IMPORTERS’ U.S. INVENTORIES OF SUBJECT PRODUCT
Reported inventories held by U.S. importers of subject merchandise from China, Indonesia, and Korea and inventories from all other sources are shown in table VII-14. The ratio of combined subject inventories to both imports and U.S. shipments of imports combined remained within 8 to 9 percent throughout the period examined. The actual quantity of product held in inventory, however, increased by about 13,000 short tons as of September 30, 2006 compared to September 30, 2005. Most of the subject inventories reported in Commission questionnaires consisted of merchandise imported from Korea.30
Petitioner characterized the reported inventory levels as a “***” buildup and, further, asserted that even these *** levels are underreported in that several importers did not report holding inventories.31
32 Testimony at the conference indicated that inventories were most likely to be maintained by the “paper merchant” who has established warehouses where it maintains an inventory level. Both mill agents (which may be independent of or function as the local sales offices of offshore manufacturers) and/or paper brokers usually arrange for sales by the manufacturers to either paper merchants or end users. Mill agents or paper brokers do not, however, typically take possession of the product in the United States or maintain inventories.33 As discussed earlier, importer questionnaires were sent to and completed (see table IV-1) by firms that were listed as consignees on Customs documents. These firms consisted of a mix of mill agents, paper brokers, and paper merchants.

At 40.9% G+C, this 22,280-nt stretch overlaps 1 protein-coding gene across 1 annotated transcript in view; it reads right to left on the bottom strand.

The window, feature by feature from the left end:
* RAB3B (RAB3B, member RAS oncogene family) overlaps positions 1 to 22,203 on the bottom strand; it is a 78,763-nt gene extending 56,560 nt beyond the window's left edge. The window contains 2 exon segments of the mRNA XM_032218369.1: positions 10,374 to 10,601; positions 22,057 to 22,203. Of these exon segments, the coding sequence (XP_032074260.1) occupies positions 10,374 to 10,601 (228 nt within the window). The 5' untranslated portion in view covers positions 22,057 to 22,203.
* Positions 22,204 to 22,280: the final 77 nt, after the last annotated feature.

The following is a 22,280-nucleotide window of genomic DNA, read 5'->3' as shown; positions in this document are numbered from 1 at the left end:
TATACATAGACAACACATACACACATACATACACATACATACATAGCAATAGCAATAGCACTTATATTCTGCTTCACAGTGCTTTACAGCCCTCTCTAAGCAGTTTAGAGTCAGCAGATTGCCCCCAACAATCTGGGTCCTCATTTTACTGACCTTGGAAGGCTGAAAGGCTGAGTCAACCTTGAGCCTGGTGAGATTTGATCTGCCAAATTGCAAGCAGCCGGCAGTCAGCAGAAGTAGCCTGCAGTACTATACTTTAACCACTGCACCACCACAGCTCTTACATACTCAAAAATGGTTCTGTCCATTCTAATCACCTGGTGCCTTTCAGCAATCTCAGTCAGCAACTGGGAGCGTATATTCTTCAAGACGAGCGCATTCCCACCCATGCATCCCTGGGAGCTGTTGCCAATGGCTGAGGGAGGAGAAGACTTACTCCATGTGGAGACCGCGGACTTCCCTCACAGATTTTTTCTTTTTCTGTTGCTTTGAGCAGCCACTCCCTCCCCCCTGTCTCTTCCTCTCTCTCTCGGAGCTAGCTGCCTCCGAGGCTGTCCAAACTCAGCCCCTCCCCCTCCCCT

30 One reason for the relatively large inventories reported for Korea is that they include data for ***. Consequently, the inclusion of ***s data in this table is not believed to result in the double-counting of inventories even though the firm is not shown in table IV-1 (where listing its imports would result in the double-counting of i m p o r t s ) . S i m i l a r l y , a l l o f t h e i n v e n t o r i e s r e p o r t e d f o r C h i n a i n t a b l e I V - 1 4 a r e b y * * * . * * * a l s o r e p o r t e d
inventorying a substantial volume of Korean-manufactured CFS paper.
31 Several large U.S. importers (including ***) reported either maintaining no or minimal inventories in their importer questionnaire responses. (Each of these firms either reported “0" or minimal inventories in their importer questionnaire responses which suggests that they were in fact not holding inventories at their level of distribution rather than not being able to provide the requested data.) Other importers reported substantial inventories.
32 According to a letter submitted by ***, November 14, 2006, “most” offshore suppliers cannot compete in providing “just-in-time” delivery and often average 60 to 120 day lead times. Further, distributors are required to “make a very large financial inventory investment in order to buy large quantities, stock and resell an offshore CFS product. Without large inventories on hand, the distributor could not meet the demands of large printers who might require a large quantity of a particular size and substance of paper.”
Conference transcript, pp. 141-146 (Anderson, Dragone, and Cameron).